STRETCHING FROM THE BORDERS OF PROVENCE down to Tuscany, Liguria’s scenic coastline arcs around the Tyrrhenian Sea in a 200-mile crescent of craggy cliffs, forests and plunging vine-covered slopes. Some of Italy’s most celebrated views are suspended here between the indigo-blue sea and the lush green slopes above.

Make time to pause in Genoa before hitting the gas pedal to reach the much-sung charms of the Ligurian Riviera. This great seafaring city (once home to Christopher Columbus) has been noticeably spruced up since its year as European Capital of Culture in 2004, with architect Renzo Piano masterminding the face-lift.

There’s a vast aquarium and fabulous views across the city from the aptly nicknamed ‘Il Bigo’ – a kind of giant ship’s crane in the old docks. Medieval streets wind past monuments, palazzi, flower stalls and fresco-filled churches to the main squares. And once you’ve had your culture fix you can bar-hop till late in the clubs around Via San Lorenzo.  

Swanky Portofino epitomises the Dolce Vita appeal of the chic Ligurian coast. The summertime home of Europe’s beau monde, it has been a mecca for Hollywood stars, fashionistas and the seriously rich since the 1950s. Pastel-painted houses jostle with expensive boutiques, while the sleek bars of the Piazzetta invite you to slip inside for a cocktail. Keep an eye open for the lurking paparazzi as another gleaming yacht anchors in the bay.

Take a boat trip from the harbour along the coast, stopping off at the little abbey of San Fruttuoso di Capodimonte – accessible only by boat – and maybe a dip in the sea. Aristocratic Rapallo, pretty Santa Margherita and cliffy Camogli also have their charms – not to mention swish hotels and narrow streets a-buzz with little shops.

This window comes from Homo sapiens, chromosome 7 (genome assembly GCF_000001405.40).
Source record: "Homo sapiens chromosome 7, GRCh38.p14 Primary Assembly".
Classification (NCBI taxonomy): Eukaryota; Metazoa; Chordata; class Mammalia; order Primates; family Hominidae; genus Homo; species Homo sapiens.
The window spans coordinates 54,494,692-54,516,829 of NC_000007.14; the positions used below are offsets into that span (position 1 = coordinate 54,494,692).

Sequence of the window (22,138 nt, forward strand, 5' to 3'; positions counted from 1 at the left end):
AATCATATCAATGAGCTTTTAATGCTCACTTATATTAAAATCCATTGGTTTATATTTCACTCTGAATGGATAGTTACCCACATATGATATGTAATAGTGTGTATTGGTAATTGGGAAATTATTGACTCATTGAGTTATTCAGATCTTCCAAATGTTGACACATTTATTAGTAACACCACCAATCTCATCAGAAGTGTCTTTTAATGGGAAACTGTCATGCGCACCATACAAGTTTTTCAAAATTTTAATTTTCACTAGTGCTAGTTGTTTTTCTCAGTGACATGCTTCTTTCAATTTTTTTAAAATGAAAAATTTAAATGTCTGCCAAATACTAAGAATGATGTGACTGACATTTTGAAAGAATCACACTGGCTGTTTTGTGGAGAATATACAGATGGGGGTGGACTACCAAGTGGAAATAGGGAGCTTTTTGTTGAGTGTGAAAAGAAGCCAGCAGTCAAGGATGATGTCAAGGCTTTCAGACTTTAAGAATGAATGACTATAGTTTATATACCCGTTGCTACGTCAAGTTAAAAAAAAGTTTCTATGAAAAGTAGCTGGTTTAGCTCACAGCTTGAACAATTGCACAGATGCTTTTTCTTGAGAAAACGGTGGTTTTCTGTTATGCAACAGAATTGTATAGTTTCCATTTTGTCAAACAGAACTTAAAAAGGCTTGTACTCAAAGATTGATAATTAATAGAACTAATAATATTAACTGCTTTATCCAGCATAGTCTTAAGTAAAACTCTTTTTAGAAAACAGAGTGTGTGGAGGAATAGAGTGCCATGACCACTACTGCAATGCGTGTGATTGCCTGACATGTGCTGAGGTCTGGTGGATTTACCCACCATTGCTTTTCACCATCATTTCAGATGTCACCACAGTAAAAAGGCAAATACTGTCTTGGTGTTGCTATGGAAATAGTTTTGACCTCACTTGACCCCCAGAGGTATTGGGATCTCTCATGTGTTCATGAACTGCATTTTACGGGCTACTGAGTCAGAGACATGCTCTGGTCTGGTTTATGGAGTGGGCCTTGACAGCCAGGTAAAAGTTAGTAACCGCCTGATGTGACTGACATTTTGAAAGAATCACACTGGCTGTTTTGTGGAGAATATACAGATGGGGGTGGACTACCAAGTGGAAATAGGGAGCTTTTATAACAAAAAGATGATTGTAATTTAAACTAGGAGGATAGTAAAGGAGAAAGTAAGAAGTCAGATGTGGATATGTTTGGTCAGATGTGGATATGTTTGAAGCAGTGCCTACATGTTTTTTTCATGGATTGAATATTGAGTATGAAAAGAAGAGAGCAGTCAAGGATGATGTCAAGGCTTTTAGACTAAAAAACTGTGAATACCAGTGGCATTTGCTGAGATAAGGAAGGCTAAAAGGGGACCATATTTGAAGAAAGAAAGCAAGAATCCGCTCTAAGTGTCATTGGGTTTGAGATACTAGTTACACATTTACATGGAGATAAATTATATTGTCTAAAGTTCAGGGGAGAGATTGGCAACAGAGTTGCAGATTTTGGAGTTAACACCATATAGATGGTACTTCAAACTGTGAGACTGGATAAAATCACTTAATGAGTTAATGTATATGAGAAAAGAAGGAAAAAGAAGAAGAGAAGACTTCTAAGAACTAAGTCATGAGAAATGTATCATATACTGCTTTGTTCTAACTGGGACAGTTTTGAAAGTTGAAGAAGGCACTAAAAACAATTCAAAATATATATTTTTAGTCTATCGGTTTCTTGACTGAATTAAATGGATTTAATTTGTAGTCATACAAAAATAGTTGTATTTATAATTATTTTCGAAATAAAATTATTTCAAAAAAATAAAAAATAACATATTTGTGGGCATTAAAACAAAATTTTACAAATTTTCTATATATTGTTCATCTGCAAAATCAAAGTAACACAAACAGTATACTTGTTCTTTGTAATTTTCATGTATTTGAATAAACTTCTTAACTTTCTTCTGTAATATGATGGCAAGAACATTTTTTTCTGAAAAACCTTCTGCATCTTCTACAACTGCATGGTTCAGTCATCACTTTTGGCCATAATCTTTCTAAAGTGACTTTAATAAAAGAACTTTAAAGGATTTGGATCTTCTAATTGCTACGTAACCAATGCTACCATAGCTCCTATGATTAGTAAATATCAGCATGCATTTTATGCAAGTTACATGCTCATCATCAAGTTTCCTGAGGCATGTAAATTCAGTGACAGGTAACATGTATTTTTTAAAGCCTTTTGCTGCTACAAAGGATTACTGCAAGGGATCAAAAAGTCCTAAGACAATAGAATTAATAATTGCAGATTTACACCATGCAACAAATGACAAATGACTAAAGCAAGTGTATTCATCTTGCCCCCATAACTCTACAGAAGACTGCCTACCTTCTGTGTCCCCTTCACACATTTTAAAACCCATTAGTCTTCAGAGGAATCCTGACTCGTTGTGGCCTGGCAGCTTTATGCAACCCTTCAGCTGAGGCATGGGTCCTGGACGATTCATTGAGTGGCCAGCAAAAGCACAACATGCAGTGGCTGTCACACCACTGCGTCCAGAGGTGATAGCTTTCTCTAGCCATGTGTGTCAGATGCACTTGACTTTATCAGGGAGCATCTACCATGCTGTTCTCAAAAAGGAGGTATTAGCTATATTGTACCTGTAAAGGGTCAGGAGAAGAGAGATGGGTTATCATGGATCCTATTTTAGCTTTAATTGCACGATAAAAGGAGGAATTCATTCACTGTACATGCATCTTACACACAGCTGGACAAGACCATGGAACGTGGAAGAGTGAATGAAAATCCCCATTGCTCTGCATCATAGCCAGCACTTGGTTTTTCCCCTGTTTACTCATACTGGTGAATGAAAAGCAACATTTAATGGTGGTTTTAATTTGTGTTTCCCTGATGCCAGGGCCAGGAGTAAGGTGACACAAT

Further down the coast are the five medieval villages of the Cinque Terre, whose cliffside houses cling to impossibly steep hillsides tumbling down to the sea. The best way to explore this World Heritage Site coastline is on foot, walking the trails and mule tracks skirting olive groves and vineyards within spray-shot of the crashing waves below. Don’t miss the stroll along Via dell’Amore between Riomaggiore and Manarola, and the stretch between Corniglia and Vernazza wending among orange and olive groves.

Narrow and often steep alleyways, or carruggi, wind between the houses, offering glimpses of sea and brightly painted houses at every turn. Monterosso has a beach (though there’s good scuba diving all along the coast) while the little port of Vernazza has the lovely church of Santa Margherita di Antochia. Corniglia is surrounded by vine-covered slopes while Manorolo hangs sheer above the waves in defiance of gravity. Riomaggiore’s tall, narrow homes fall in steep terraces to the sea.

Liguria is the home of foccacia, and you can eat it deliciously fresh and hot from little late-night bakeries. Fresh Mediterranean seafood is the next big thing, together with pesto sauce and sinfully sweet Genoan pandolce, stuffed with frutta candita. The region’s distinctive brews include Sciacchetrà raisin wine and ruby-red Rossi di Dolceacqua – perfect for rounding off an indulgent Riviera repast.


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